Next to the gift of gab, the "four-square" worksheet is a salesman's No. 1 tool. We used it to create doubt in the customer's mind about the figures, while maximizing the value/price of the vehicle as close to MSRP as possible: minimizing the amount you'll accept for your trade-in... maximizing your down payment...and maximizing your monthly payment.
Can you describe the negotiation strategy you used?
It was limited to building maximum value in the vehicle and minimizing what you thought your trade-in was worth — leaving you more open to accepting our terms. We'd then take a completed credit application and your "offer" to the sales office where the real fun begins. This is where you realize that I really am your friend because you're about to meet the "closer."
Was there anything that surprised you about selling cars?
I was surprised by the psychology that went into it. We were taught that to sell a car you had to make them a friend, and were given specific phrases and what they called "word tracks" to use throughout our conversations. Rapport-building was so important, we weren't allowed to wear sunglasses during our introduction so we could better connect with the customer. But we could don the shades once we were under way because on the lot, in the summer, with the sun pounding down and all that chrome and glass reflecting, it was like a convection oven.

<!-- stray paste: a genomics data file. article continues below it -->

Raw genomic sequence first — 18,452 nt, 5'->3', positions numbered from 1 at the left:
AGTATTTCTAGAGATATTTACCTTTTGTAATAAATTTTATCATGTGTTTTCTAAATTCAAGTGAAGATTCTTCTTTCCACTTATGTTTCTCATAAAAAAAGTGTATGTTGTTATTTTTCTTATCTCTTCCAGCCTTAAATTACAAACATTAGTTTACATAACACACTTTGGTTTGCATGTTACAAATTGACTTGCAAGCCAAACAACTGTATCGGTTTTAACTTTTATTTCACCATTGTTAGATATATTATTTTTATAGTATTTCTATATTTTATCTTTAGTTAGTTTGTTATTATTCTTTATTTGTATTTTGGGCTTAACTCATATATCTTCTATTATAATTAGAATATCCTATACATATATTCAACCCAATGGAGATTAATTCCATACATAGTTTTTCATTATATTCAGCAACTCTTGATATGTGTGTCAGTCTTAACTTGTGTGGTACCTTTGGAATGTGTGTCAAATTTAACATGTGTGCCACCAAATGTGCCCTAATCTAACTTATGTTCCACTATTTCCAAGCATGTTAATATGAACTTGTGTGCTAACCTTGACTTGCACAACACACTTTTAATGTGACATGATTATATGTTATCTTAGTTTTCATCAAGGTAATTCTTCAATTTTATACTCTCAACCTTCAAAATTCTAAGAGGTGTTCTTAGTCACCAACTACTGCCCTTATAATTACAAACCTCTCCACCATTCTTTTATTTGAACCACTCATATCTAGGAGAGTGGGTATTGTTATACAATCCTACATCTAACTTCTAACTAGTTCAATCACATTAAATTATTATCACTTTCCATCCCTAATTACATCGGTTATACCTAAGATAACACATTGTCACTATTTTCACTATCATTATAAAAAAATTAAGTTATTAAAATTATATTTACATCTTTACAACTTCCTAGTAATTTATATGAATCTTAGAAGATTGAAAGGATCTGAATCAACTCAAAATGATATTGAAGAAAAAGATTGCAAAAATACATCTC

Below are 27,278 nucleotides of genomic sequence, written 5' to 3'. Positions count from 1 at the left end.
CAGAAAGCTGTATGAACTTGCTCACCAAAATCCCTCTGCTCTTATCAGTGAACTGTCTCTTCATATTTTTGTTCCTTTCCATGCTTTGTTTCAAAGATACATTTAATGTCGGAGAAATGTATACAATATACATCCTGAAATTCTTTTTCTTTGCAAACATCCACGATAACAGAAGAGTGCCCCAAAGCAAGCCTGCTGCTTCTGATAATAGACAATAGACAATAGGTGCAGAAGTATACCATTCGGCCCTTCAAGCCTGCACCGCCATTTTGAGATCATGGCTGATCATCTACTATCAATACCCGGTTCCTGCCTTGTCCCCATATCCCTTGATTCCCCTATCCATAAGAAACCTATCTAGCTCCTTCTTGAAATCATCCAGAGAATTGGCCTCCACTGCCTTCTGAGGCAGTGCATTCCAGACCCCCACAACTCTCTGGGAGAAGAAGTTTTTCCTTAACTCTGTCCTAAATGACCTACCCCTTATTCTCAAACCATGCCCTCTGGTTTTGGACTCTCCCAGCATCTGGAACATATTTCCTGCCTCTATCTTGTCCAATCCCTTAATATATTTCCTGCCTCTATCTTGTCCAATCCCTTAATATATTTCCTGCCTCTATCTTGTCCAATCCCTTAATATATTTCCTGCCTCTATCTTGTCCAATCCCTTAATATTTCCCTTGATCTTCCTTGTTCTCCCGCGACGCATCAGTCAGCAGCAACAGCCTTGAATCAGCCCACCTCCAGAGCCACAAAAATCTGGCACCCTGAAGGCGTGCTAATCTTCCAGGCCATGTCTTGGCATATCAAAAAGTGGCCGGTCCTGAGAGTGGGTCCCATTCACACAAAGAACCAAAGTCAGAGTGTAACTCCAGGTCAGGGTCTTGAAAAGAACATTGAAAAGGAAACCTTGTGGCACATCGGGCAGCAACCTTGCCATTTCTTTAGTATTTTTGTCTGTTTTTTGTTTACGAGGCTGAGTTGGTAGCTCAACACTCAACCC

Any funny or outrageous things happen to you while selling cars?
I took an older gentleman on a test-drive in a loaded crew-cab pickup. It wasn't until we hit the freeway with his foot to the floor that I noticed we're running on fumes. Back on surface streets, crossing a busy intersection: silence.... We coasted to a stop, blocking the slow lane. I called the store for help and 20 minutes later a porter shows up without any gas, but they took my customer back to the dealership. Suddenly, a cop pulls up behind the truck to block traffic. Then this young parolee with a suspended license flies around the corner and accelerates into the back of the cop car. After a long wait I finally get a splash of gas, provide my witness statement and limp back to the store. Two-and-a-half wasted hours, one lost customer and all I got was a lesson about double-checking gas tank levels.
Bottom line, do you feel that the selling process described in "Confessions of a Car Salesman" has changed?
Selling cars seems to be a timeless sort of business transaction. "Confessions" rings just as true today for me as when it was written.
So there are a lot of dealerships that are still running the same game. What about shoppers? Have they changed?